This post is part of the series Prague
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Prague: this city is so beautiful that it hurts! The city of Prague has a good place on the list with “non-heavily bombed countries” during the WWII and therefore it stands out with its best-kept architecture and the largest, and probably the best, the old town in Europe. The streets of Prague – just walk and wonder! The city is magical and without being hammered by the tourist it would be a modern variation of a classic fairy tale.
Prague is a place where you can spend a whole week, month or year and you’ll probably still have something new to explore. The Capital of the Check Republic shares a great compilation of museums, historical buildings, places, attractions, restaurants, bars and everything you could wish for from a city and it is absolutely impossible to undertake everything during a long weekend. I’m able to contend that a long weekend is enough to take a free walking tour, to find random restaurants and markets, to visit some churches and beautiful places to be, to feel the atmosphere, to drink a beer, to have a second one, to enjoy the Czech Cuisine.
Conquering the streets of Prague! Today I’m sharing with you some essential sights from my first day after arriving in the city.
The Old Town (Staro Mesto)
The Old Town in Prague is the largest old town in Europe and nowadays is part of Prague 1 and is surrounded by the New Town (Novo Mesto). There is so much to see here: the Old Town Square and Astronomical Clock, the Powder Tower, various churches, the former Jewish town called Josefov, the oldest university in Western Europe (Carolinum ), and of course the famous Charles Bridge (Karlův most) which connects the Old Town with the Lesser Town of Prague (Malá Strana).
The Powder Tower of Prague is one of the 13 original city gates, which have survived during the history. The gothic tower still remains the main entry which separates the new from the old city and its history began somewhere in the 11th century.
The Old Town Square
A really busy place to visit in Prague! Thousands of tourist, streets artists, cafes, restaurants and famous buildings are competing for your attention. The main buildings are the Gothic Church of Our Lady before Týn, the St. Nicholas Church, the Old Town Tower, an art museum, and the most famous Pražský Orloj (astronomical clock)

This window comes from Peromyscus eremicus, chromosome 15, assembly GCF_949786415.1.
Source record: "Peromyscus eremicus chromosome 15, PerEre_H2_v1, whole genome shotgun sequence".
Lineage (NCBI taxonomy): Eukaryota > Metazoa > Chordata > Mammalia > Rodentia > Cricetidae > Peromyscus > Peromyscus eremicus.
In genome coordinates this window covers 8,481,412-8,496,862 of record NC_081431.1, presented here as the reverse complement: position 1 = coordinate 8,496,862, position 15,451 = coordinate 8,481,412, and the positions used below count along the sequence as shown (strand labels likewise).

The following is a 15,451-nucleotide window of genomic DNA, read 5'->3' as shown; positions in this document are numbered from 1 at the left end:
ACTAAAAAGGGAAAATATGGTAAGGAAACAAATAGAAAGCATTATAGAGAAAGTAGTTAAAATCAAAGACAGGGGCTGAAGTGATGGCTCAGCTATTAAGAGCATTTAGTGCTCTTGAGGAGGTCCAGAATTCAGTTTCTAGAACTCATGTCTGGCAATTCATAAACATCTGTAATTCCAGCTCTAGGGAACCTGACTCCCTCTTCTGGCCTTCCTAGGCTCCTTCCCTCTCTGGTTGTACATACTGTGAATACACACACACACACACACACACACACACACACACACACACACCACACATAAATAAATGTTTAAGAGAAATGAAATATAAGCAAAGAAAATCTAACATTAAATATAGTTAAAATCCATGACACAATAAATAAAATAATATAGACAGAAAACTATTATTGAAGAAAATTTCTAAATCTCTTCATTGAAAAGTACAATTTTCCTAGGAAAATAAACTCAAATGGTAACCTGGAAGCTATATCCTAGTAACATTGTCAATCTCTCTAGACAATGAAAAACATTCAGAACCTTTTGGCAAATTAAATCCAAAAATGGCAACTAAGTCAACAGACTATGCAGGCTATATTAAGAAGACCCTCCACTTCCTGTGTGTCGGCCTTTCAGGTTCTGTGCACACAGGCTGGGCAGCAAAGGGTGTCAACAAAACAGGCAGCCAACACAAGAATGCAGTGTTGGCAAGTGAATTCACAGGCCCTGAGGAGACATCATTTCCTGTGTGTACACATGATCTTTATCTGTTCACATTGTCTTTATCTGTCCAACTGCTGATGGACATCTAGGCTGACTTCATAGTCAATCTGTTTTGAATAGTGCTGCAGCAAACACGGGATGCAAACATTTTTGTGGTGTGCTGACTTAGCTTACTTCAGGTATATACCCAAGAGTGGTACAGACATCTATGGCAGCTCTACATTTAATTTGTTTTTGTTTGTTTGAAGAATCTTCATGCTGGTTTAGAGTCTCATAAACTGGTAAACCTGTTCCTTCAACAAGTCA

Prague Astronomical Clock (Pražský Orloj)
The Prague astronomical clock is one of the oldest astronomical clocks in the world that is still functioning. Nowadays, the clock is still one of the greatest treasuries of Prague in front of which, every hour some hundreds of people are waiting for the cult mechanical performance of the twelve Apostles (statues).
Interesting Fact: The Master Hanuš (Orloj Clockmaker) was blinded by a piece of iron right after constructing the unique clock for the city of Prague. Why?! The city council got scared that Master Hanuš would design and build a similar clock for another city. But the “good news” – there was a revenge! Master Hanuš could stop the clock and it took more than 100 years till someone was able to repair it.
The first university in Western Europe was founded by Charles IV (1348) is also located in the Old Town. Carolinum was one of the top World Universities during the early years.
Charles Bridge (Karlův most)
The bridge is one of the real town’s landmark and probably the most photographed place in Prague. The iconic bridge was built in the year of 1357 from Charles IV and nowadays is an alley where you can find a collection of more than 30 gothic and baroque statues.
John Lennon’s Wall
Ah! The John Lennon’s wall <3 I’m definitely one of those people who respect and appreciate the surrounding street art. This place is not only a piece of art but also a rebellious symbol against the communist regime in the ’80s. The student movement, known as “Lennonism”, had its greatest detractors in the face of the communists, who were against the western influence. During the years John Lennon’s Wall became an icon of peace, freedom and love and even nowadays, numerous street artists and just normal people are repainting the wall day by day.
Pražska Čokoládová Manufaktura – Kavárna
Josefov was one of the largest Jewish quarters in Europe outside Israel. The history goes back in the years of 10th century when the first Jews have settled in Prague. Here you can find the Jewish Museum, synagogues, the old Jewish graveyard, and of course (for me) the great architecture and design.
Letenské Sady (Letná Park)
Letná is a park located on the opposite site of Josefov across Vltava. Well, Letná is one of these locations where you can feel the communistic spirit for sure! In the years between 1955 and 1962, a huge Stalin monument was here to remain the communist dominance. Now the park tries to be something more than former dictator’s arena. The monument was replaced by a gigantic red metronome, which looks not less communistic than the Stalin’s art. Anyway, Letná is now home to all skaters in the city, perfect place to have a beer and is absolutely worth the visit because of the outstanding view over Vltava and the Old Town of Prague … Especially during the autumn …
Have you already been to Prague?! I’ll be really thankful if you share your experience and tips with us!
Continue reading this series:
Long Weekend in Prague ~ Day Two